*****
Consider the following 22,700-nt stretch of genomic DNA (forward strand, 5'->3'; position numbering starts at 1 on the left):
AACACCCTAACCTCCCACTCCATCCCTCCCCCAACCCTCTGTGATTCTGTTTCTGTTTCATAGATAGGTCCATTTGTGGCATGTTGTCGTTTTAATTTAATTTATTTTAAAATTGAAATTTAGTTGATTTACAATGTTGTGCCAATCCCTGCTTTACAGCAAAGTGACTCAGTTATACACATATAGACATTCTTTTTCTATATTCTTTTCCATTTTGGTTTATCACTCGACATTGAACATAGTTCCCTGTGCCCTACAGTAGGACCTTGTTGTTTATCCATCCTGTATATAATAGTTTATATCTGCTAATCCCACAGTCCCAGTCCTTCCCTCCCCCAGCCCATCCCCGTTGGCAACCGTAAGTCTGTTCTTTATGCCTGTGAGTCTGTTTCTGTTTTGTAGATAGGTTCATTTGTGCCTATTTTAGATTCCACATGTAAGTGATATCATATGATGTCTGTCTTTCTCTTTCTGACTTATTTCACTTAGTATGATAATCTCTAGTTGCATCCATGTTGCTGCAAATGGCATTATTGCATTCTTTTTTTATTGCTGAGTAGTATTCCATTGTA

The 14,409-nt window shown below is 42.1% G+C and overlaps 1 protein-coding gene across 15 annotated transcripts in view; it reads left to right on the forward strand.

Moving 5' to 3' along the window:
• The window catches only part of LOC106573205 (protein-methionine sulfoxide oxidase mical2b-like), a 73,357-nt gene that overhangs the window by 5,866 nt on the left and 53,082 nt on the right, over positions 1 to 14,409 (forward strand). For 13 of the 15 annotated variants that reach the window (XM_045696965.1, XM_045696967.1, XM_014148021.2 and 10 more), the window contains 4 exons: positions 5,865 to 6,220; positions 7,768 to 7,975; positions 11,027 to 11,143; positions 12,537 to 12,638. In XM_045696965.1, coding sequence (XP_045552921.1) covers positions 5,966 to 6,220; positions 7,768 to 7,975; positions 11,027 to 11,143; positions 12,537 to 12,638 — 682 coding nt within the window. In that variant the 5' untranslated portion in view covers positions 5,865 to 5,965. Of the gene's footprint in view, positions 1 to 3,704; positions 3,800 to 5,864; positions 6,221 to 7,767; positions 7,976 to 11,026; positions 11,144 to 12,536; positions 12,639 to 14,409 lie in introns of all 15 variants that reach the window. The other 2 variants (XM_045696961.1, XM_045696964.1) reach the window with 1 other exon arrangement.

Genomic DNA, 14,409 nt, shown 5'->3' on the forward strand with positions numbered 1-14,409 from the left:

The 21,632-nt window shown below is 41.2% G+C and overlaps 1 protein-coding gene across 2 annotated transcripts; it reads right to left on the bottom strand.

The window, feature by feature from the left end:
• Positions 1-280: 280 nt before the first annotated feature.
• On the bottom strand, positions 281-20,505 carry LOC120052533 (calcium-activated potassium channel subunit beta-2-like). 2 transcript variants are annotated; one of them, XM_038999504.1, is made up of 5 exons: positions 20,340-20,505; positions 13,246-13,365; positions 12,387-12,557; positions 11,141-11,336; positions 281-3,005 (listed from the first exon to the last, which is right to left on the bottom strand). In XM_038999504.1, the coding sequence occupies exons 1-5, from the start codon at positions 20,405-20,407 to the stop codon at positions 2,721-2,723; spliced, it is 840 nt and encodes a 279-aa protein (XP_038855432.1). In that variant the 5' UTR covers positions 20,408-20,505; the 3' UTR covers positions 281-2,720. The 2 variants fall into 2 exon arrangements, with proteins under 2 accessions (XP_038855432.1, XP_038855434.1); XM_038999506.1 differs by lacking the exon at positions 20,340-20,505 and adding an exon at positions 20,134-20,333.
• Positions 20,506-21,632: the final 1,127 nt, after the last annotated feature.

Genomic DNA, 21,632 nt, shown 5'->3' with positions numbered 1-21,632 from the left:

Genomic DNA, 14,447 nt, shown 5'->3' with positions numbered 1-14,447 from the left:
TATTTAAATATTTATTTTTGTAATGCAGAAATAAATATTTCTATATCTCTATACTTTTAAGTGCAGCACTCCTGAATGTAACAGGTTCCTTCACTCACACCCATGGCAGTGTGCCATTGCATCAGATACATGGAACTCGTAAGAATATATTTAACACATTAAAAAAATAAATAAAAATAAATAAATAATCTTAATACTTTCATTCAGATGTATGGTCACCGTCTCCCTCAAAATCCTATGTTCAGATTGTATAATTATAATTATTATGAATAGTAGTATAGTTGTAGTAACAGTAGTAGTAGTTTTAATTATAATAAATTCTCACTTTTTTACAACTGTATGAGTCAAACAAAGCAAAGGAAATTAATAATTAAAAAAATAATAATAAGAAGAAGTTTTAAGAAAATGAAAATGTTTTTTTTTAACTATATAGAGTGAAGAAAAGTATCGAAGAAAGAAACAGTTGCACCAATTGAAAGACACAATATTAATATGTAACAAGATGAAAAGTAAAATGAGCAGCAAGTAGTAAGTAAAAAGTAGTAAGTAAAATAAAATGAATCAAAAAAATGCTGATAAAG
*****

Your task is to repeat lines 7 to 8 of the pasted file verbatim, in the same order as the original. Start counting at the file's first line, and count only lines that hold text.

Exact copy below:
The 21,632-nt window shown below is 41.2% G+C and overlaps 1 protein-coding gene across 2 annotated transcripts; it reads right to left on the bottom strand.

The window, feature by feature from the left end: